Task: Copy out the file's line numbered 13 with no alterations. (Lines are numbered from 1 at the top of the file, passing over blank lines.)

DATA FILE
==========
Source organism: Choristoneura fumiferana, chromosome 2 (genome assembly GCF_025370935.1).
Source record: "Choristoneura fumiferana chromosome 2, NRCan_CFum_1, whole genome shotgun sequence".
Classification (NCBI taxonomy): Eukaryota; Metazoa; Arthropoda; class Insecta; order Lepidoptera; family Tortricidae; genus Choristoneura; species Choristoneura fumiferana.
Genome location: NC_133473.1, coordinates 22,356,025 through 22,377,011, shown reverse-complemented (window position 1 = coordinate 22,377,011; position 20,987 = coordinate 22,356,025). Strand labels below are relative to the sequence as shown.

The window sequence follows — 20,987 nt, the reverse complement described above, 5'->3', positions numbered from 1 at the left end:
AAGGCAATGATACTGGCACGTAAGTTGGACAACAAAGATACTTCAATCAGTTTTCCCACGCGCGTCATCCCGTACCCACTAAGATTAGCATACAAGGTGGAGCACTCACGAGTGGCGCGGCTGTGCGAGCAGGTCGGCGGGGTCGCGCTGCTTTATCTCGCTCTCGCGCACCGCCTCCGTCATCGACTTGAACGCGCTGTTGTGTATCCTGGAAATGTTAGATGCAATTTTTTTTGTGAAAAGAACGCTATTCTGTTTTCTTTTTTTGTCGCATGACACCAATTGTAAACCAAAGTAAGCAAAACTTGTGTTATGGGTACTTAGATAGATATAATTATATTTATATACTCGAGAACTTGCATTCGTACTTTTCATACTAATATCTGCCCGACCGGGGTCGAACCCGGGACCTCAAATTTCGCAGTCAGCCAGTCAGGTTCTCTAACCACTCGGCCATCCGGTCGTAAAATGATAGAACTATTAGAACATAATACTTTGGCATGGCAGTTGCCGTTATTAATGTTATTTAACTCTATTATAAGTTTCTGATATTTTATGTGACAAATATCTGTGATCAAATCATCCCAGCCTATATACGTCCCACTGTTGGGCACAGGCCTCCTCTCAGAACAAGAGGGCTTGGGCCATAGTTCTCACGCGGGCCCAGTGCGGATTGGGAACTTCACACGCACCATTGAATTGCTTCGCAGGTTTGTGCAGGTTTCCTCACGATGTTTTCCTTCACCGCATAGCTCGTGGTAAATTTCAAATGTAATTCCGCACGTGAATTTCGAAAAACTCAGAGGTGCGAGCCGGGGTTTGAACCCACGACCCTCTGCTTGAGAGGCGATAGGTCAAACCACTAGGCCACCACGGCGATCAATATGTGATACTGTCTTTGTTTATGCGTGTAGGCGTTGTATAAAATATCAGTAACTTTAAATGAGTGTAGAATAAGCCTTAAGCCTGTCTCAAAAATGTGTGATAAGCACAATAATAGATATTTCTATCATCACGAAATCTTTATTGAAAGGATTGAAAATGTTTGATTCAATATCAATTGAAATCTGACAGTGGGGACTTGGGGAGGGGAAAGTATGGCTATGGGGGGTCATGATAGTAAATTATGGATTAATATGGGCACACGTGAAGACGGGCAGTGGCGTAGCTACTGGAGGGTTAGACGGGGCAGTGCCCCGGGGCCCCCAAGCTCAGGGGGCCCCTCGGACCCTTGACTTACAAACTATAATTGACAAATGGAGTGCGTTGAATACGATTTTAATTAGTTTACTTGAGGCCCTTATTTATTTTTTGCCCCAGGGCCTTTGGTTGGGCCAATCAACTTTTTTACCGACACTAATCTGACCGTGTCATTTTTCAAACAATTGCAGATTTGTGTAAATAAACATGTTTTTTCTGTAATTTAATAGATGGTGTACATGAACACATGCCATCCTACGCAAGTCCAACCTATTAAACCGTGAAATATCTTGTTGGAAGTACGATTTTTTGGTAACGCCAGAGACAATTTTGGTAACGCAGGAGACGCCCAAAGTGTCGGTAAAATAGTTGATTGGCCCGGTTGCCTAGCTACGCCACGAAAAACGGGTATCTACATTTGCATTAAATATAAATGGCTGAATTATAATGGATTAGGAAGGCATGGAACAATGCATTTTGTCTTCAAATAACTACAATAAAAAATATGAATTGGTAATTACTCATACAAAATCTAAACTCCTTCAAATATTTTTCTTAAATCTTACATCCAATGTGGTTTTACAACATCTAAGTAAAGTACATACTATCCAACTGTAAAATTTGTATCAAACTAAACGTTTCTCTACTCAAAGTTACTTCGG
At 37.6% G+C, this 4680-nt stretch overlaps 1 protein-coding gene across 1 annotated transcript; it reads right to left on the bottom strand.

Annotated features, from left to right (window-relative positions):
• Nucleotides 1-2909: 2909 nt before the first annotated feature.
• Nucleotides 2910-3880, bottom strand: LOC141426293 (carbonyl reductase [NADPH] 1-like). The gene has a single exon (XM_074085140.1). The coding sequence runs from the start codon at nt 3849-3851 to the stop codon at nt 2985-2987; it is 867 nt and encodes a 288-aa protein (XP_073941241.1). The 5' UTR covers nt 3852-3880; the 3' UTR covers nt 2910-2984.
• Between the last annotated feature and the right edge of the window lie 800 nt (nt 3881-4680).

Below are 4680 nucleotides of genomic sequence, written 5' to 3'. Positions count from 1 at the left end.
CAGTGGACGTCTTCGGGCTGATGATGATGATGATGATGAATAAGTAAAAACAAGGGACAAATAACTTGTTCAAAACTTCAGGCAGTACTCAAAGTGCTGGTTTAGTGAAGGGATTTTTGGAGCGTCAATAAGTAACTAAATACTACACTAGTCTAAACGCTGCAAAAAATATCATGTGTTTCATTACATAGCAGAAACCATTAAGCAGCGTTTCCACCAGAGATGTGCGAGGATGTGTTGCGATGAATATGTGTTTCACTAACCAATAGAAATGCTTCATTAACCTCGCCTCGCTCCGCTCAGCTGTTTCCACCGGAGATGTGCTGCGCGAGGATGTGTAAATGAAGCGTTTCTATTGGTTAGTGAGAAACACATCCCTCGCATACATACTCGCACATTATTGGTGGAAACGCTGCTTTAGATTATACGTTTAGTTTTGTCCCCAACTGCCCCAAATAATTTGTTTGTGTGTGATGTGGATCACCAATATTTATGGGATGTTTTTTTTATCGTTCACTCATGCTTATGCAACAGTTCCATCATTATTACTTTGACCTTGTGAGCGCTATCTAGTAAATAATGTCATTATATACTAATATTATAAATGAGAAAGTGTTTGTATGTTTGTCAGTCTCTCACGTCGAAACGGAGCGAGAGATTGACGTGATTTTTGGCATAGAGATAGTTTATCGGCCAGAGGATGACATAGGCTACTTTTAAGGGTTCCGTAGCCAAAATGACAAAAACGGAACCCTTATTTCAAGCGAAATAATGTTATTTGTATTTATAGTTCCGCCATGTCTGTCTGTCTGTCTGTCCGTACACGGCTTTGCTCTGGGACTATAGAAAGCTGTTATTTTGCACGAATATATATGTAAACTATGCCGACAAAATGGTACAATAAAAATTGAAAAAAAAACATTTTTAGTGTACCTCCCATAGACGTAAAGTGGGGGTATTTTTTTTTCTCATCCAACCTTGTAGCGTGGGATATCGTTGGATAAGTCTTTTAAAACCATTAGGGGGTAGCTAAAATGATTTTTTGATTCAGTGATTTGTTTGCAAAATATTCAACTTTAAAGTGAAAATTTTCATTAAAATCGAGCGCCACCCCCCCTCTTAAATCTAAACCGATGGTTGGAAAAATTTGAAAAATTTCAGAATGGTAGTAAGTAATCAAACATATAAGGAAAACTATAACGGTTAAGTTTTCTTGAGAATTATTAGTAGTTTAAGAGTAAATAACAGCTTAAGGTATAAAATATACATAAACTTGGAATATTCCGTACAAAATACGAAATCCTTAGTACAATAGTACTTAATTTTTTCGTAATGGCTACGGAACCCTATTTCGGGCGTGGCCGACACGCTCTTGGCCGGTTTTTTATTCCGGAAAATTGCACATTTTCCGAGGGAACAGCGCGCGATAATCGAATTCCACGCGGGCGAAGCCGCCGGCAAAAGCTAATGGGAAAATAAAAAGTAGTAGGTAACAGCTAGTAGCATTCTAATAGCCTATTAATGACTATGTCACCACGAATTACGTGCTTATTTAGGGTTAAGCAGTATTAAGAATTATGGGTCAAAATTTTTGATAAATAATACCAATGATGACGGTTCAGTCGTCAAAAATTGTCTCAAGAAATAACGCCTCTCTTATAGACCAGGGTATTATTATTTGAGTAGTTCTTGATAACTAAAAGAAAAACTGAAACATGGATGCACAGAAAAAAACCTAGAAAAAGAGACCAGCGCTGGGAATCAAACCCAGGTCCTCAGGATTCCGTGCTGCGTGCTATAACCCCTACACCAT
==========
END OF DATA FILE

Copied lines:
CAGTGGACGTCTTCGGGCTGATGATGATGATGATGATGAATAAGTAAAAACAAGGGACAAATAACTTGTTCAAAACTTCAGGCAGTACTCAAAGTGCTGGTTTAGTGAAGGGATTTTTGGAGCGTCAATAAGTAACTAAATACTACACTAGTCTAAACGCTGCAAAAAATATCATGTGTTTCATTACATAGCAGAAACCATTAAGCAGCGTTTCCACCAGAGATGTGCGAGGATGTGTTGCGATGAATATGTGTTTCACTAACCAATAGAAATGCTTCATTAACCTCGCCTCGCTCCGCTCAGCTGTTTCCACCGGAGATGTGCTGCGCGAGGATGTGTAAATGAAGCGTTTCTATTGGTTAGTGAGAAACACATCCCTCGCATACATACTCGCACATTATTGGTGGAAACGCTGCTTTAGATTATACGTTTAGTTTTGTCCCCAACTGCCCCAAATAATTTGTTTGTGTGTGATGTGGATCACCAATATTTATGGGATGTTTTTTTTATCGTTCACTCATGCTTATGCAACAGTTCCATCATTATTACTTTGACCTTGTGAGCGCTATCTAGTAAATAATGTCATTATATACTAATATTATAAATGAGAAAGTGTTTGTATGTTTGTCAGTCTCTCACGTCGAAACGGAGCGAGAGATTGACGTGATTTTTGGCATAGAGATAGTTTATCGGCCAGAGGATGACATAGGCTACTTTTAAGGGTTCCGTAGCCAAAATGACAAAAACGGAACCCTTATTTCAAGCGAAATAATGTTATTTGTATTTATAGTTCCGCCATGTCTGTCTGTCTGTCTGTCCGTACACGGCTTTGCTCTGGGACTATAGAAAGCTGTTATTTTGCACGAATATATATGTAAACTATGCCGACAAAATGGTACAATAAAAATTGAAAAAAAAACATTTTTAGTGTACCTCCCATAGACGTAAAGTGGGGGTATTTTTTTTTCTCATCCAACCTTGTAGCGTGGGATATCGTTGGATAAGTCTTTTAAAACCATTAGGGGGTAGCTAAAATGATTTTTTGATTCAGTGATTTGTTTGCAAAATATTCAACTTTAAAGTGAAAATTTTCATTAAAATCGAGCGCCACCCCCCCTCTTAAATCTAAACCGATGGTTGGAAAAATTTGAAAAATTTCAGAATGGTAGTAAGTAATCAAACATATAAGGAAAACTATAACGGTTAAGTTTTCTTGAGAATTATTAGTAGTTTAAGAGTAAATAACAGCTTAAGGTATAAAATATACATAAACTTGGAATATTCCGTACAAAATACGAAATCCTTAGTACAATAGTACTTAATTTTTTCGTAATGGCTACGGAACCCTATTTCGGGCGTGGCCGACACGCTCTTGGCCGGTTTTTTATTCCGGAAAATTGCACATTTTCCGAGGGAACAGCGCGCGATAATCGAATTCCACGCGGGCGAAGCCGCCGGCAAAAGCTAATGGGAAAATAAAAAGTAGTAGGTAACAGCTAGTAGCATTCTAATAGCCTATTAATGACTATGTCACCACGAATTACGTGCTTATTTAGGGTTAAGCAGTATTAAGAATTATGGGTCAAAATTTTTGATAAATAATACCAATGATGACGGTTCAGTCGTCAAAAATTGTCTCAAGAAATAACGCCTCTCTTATAGACCAGGGTATTATTATTTGAGTAGTTCTTGATAACTAAAAGAAAAACTGAAACATGGATGCACAGAAAAAAACCTAGAAAAAGAGACCAGCGCTGGGAATCAAACCCAGGTCCTCAGGATTCCGTGCTGCGTGCTATAACCCCTACACCAT